One of the ancient uses for this particular word is excusing yourself for not accepting a wedding invitation.  Now read the verse in the context of marriage.  “In your marriage, decline the invitation of foolish, ignorant arguments.”  Don’t even entertain them.  Avoid them.  They are unfruitful.  See past them to the bigger issues.

Our stupid little scuffle was just, to use a cliché, the tip of the iceberg. If we really took a proper look at the situation, we would have seen beyond the foolishness. We needed to see past toasters and pretzels to see we had some serious breakdowns. We were not communicating expectations correctly and we absolutely sucked at conflict resolution. But what got in the way was our pride.  And pride will keep you blind to your selfishness and send you into an argument in a “when at all costs” mentality.  The problem is when couples don’t check their pride at the door and “fruitless arguments” cost the joy, peace, and possibly the marriage.

Am I saying you won’t have fights?  Absolutely not.  When two imperfect, broken individuals get married, you’re going to have scuffles. As I said last Sunday, if you two are the same all the time, then one of you is not necessary. The point is to keep clear of foolish, unproductive, and ignorant fights. There’s nothing productive to them.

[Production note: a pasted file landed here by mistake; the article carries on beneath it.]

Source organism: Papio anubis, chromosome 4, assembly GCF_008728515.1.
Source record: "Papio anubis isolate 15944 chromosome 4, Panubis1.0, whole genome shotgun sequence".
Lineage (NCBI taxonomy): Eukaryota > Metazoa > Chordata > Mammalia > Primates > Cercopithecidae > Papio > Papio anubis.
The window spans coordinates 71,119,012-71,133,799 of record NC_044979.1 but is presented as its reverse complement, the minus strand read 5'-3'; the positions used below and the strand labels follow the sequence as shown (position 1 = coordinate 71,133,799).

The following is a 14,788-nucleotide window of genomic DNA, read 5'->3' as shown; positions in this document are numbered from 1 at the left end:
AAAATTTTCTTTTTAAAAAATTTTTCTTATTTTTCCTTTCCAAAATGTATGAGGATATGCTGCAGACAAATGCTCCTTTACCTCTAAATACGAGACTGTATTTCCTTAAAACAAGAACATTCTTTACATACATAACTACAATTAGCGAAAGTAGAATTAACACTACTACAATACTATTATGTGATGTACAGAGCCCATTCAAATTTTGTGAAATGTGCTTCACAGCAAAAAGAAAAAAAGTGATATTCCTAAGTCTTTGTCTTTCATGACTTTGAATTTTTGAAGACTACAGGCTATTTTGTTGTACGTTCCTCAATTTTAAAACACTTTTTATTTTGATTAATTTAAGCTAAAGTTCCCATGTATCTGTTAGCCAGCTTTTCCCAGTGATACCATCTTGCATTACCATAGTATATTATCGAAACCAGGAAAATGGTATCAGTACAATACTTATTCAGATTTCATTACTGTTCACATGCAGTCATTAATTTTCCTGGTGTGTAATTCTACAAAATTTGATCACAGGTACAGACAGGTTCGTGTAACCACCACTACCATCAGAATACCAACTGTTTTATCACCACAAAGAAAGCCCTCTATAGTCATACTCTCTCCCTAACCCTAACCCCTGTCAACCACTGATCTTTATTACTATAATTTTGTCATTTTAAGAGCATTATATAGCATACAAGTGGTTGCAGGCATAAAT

How do you avoid pointless arguments? 
1. Work on your communication skills.  If you wait to work on them when tempers start rising, it’s too late.  Get working on them today.
2. Chill out and take a seat. Take a chance to calm down and think through what needs to be communicated.  What is the main point? Is that really the main point or is there a bigger issue at hand?
3. You don’t have to always win. Stop being competitive with things that have no right to be competitive about. If you are a “win at all costs” person, you will lose EVERY time.
4. Speak with respect.  Pointless arguments have no room for respect.  When you foster respect and honor, you chase away that which wants to make you unfruitful.
5. Active listening. Eye contact, head nodding, being able to identify what your spouse is feeling as well as being able to restate back to them what you’ve just heard.  Like communication, active listening has to be worked on before fights begin.